Monday, March 2, 2009

The story of Mogwai

Across the road, there lives a little grey and white cat. His name is Mogwai.

I worry about Mogwai. He had a bad disagreement with a car a while back, and it was over 48 hours before a neighbour found him delirious and mangled in their front yard, and they recoiled from the fat white maggots feeding on the torn wounds near his hip.

The vets set his leg back into place but incompetent charlatans that they were, bandaged it too tightly, and too straight. His post-operative care was ...insufficient, shall we say, though no fault of the vet's this time.

It was weeks before the bandage came off, and by the time it did, Mogwai had lost the use of his leg. It healed poorly, and in the wrong position. He hesitated to put any weight on it, mewling in pain every time he tried to stand.

Mogwai was always a timid puss to begin with, but before the accident he had definite spunk and verve. He was curious, and he'd play with Podae and the Fatpuss out on the street.

But once he re-emerged from his caged confines, blinking in the light and frightened of the way the wind felt on his fur, he shied away at the faintest noise. The sound of a car approaching sent him into a reeling panic, perhaps as he remembered the agony he writhed inside for those two days before being discovered.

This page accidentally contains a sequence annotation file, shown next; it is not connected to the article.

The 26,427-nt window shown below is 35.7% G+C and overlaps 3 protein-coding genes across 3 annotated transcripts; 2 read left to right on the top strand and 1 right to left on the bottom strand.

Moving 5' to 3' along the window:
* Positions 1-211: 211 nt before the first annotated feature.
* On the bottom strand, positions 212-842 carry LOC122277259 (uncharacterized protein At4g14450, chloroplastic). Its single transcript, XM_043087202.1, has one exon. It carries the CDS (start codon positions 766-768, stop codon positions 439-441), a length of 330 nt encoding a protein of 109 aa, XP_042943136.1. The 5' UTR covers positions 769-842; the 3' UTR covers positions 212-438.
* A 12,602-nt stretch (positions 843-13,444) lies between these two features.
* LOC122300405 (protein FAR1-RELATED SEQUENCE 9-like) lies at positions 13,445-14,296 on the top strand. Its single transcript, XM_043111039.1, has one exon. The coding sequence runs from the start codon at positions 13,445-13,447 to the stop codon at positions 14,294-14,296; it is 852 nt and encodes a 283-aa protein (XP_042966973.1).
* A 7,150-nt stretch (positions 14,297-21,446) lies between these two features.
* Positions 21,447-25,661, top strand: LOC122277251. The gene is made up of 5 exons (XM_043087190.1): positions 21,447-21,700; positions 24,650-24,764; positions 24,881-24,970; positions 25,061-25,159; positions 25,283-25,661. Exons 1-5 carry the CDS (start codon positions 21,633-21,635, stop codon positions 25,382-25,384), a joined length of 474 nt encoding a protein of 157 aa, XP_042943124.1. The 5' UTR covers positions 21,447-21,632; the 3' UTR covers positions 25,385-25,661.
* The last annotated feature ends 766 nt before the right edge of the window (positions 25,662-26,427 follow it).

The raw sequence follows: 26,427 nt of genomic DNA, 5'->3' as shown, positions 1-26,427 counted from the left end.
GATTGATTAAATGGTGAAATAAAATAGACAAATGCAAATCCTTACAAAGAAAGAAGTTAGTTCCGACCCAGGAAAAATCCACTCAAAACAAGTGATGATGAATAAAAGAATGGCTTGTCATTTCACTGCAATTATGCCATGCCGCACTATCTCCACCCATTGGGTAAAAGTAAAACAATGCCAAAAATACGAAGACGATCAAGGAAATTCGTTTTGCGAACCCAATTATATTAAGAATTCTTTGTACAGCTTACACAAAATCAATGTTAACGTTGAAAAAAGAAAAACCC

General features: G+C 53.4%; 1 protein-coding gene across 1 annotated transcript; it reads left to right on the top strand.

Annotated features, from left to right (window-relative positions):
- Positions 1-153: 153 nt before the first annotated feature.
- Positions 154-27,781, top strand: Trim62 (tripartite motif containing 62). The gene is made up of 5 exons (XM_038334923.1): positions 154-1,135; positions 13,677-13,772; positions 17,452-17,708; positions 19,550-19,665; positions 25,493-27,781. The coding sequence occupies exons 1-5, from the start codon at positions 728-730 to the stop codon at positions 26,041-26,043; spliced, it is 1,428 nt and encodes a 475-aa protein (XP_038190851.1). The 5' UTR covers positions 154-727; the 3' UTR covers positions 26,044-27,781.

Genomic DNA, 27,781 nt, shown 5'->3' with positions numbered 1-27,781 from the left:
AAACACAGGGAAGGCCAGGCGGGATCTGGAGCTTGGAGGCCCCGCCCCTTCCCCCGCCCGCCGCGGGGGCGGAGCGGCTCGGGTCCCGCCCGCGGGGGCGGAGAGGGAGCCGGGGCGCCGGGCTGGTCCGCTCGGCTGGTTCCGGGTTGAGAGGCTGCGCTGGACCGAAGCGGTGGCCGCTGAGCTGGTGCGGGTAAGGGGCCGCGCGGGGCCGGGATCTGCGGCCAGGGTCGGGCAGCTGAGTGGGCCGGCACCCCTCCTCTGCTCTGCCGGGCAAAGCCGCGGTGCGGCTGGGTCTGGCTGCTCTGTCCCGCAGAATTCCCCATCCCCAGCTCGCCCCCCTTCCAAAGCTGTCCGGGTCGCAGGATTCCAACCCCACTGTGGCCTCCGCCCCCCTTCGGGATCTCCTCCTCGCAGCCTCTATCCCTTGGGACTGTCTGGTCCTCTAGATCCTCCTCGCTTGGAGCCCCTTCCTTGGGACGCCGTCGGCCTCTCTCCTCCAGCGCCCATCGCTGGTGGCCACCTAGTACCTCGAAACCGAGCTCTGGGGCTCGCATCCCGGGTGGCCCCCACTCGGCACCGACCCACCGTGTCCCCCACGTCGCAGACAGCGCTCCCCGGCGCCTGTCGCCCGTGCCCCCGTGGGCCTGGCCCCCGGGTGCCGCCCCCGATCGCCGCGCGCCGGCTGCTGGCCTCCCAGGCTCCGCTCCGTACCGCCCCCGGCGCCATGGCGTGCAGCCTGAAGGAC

It's good to see the Mogger out on the street again, though he's tiny and can't stand well, and looks malnourished. Whenever I see him I try to feed him something, just to help him gain some weight. He's about the size of a 14-week old kitten, while his brother Greed is sleek and starting to fill out properly. I have the feeling Mog will always be the puny kid with a sunken chest, though it wasn't always going to be like that.

I stroke him, running my fingers along his narrow ribcage, feeling the bones flex and tremble under my fingertips.

He's famished. He starves and craves and whimpers for nourishment - of both food and love. I want someone to cherish him, to pamper him with kisses and a cosy bed, to worry when the twilight is falling and call him inside, to feel the shudder of concern about his health, to know the anguished cramp of utter adoration, to cradle him against their chest and help him feel safe again.

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